Finally, what also mattered to a large degree was the governance style of local authorities. Innovations could more easily gain recognition and sustainability where there was an open governance style, that is, where authorities proved open to contributions to local welfare by different parties. To some extent such openness appeared related to institutional factors, such as the level of decentralisation within the state structure and historical traditions of working with the third sector; but it also depended on the nature of local politics, the prevailing discourse and availability of people who could act as ‘boundary spanners’, connecting institutional and life worlds.
The diffusion of social innovations
Another way for social innovations to gain a longer life is for them to be diffused to other cities and countries. Unlike many products, which can shift places easily, social innovations have to be ‘translated’ to be effective elsewhere. The adaptation may concern the structure of an innovation, e.g. its formal organisational shape, but also the regulation that supports it, the instruments through which it is implemented, or the discourse with which it is described and justified. Innovations are therefore usually hybrids of different ideas and inspirations. Given that such a process of reconstruction and translation must take place, it requires new ways of collaboration, for example, between governments and citizens, and new ways of thinking.
Our material shows that, in local welfare, this process does not start when an innovation is introduced, but usually well before that. Rather, it is the other way round: an innovation is adopted when minds are ripe. A good idea is not convincing in itself – it comes when people are open to it. What this means is that adopting an innovation from elsewhere is, from the perspective of the adopting parties, not fundamentally different from inventing one. After all, it requires similar breakthroughs in institutional routines, whether of content, collaboration, or other aspects of working.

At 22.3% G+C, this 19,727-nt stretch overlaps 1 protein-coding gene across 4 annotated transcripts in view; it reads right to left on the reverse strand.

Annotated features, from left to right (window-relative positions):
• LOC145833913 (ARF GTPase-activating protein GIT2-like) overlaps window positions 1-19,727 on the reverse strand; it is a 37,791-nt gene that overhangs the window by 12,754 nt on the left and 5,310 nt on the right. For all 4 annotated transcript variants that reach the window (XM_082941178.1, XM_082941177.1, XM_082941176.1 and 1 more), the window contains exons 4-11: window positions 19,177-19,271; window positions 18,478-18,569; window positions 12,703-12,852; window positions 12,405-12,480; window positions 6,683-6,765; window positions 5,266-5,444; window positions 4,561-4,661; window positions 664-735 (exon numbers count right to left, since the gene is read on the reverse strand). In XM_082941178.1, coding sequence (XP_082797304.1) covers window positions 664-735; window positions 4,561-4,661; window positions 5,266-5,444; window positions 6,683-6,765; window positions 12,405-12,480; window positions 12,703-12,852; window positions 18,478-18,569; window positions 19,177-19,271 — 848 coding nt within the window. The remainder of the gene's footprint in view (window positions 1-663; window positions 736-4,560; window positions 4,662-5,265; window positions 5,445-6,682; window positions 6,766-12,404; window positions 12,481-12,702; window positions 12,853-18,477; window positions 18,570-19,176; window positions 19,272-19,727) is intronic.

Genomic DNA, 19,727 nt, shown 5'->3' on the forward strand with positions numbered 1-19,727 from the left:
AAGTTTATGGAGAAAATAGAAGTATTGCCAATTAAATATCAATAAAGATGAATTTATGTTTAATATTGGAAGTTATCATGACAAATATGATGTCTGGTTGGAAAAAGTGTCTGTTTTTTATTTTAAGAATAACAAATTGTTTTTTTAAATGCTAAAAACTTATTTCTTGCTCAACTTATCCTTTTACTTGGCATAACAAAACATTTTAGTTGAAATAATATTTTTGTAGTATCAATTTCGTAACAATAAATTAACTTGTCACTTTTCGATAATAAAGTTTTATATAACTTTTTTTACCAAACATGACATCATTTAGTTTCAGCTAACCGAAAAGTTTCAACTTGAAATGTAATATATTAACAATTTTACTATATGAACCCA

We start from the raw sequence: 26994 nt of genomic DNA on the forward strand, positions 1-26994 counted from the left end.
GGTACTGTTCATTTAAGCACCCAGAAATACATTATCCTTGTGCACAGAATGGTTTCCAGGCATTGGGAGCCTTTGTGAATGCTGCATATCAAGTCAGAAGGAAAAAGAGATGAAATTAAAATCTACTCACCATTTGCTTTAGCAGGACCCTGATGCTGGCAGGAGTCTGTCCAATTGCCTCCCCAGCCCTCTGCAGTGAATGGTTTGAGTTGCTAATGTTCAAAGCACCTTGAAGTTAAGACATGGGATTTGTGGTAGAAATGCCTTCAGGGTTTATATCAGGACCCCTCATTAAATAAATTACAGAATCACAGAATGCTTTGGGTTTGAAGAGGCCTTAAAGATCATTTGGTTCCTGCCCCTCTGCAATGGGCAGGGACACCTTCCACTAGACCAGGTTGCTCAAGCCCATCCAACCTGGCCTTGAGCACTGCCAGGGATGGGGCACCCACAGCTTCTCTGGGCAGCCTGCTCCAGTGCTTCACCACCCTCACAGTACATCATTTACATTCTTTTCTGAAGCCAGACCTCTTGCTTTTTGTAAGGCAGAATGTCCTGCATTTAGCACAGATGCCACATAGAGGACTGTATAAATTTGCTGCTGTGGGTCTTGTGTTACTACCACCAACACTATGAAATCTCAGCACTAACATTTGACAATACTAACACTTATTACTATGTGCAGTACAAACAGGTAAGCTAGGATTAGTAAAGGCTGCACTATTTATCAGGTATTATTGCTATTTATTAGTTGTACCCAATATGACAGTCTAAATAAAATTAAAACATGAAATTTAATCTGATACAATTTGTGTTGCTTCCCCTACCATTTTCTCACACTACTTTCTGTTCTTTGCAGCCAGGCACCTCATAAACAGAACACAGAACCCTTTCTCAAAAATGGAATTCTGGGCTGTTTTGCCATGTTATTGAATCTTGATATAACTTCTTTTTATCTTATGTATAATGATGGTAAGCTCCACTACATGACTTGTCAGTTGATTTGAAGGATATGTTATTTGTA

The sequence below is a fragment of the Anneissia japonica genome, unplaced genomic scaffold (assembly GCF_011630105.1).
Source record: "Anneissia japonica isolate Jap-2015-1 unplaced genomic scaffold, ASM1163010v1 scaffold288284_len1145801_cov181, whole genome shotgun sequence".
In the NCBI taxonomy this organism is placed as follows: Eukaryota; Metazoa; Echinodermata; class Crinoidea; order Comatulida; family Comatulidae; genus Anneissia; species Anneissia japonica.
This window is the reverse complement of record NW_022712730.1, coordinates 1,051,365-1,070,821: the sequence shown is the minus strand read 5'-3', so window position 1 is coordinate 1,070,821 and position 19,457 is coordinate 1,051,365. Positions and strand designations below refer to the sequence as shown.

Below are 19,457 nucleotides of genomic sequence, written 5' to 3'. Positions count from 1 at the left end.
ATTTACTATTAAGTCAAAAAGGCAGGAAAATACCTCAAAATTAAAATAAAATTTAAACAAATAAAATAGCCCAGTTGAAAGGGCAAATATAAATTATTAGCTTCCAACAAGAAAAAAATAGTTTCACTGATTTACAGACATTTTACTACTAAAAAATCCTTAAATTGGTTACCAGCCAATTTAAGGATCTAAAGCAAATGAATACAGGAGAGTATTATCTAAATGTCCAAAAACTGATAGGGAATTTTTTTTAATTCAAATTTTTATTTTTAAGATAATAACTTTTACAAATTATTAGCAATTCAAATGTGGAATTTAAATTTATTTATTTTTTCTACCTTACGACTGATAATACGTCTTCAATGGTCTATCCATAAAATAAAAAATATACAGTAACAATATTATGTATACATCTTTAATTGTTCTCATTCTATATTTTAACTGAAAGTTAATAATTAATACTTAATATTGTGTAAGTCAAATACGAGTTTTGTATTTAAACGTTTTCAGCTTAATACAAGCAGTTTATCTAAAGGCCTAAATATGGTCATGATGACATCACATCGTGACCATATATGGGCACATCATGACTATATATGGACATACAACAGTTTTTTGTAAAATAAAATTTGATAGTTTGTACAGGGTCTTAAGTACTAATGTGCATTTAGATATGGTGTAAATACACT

Research on diffusion tends to focus on the process after the adoption, and then especially at successful cases of adoption. Yet the innovative capacity of a city is not only reflected in what is adopted (a specific approach to solving a problem), but also in the groundwork that is done before the adoption (getting the right people together, getting minds ready for new options). This is highly relevant to public administration reform, because it means that simply finding the right kinds of solutions is in itself not enough. It requires a different approach to governance.
Let me welcome everyone to look at our findings in more detail on our website. In particular, I recommend the following free resources:
– Three mini-documentaries which explain our findings in 3 x 15 minutes
– The innovations are systematically described and comparatively analysed in the e-book Social Innovations for Social Cohesion: Transnational Patterns and Approaches from 20 European cities, available for download at http://www.wilcoproject.eu/ereader-wilco/
This blogpost has been written by Taco Brandsen.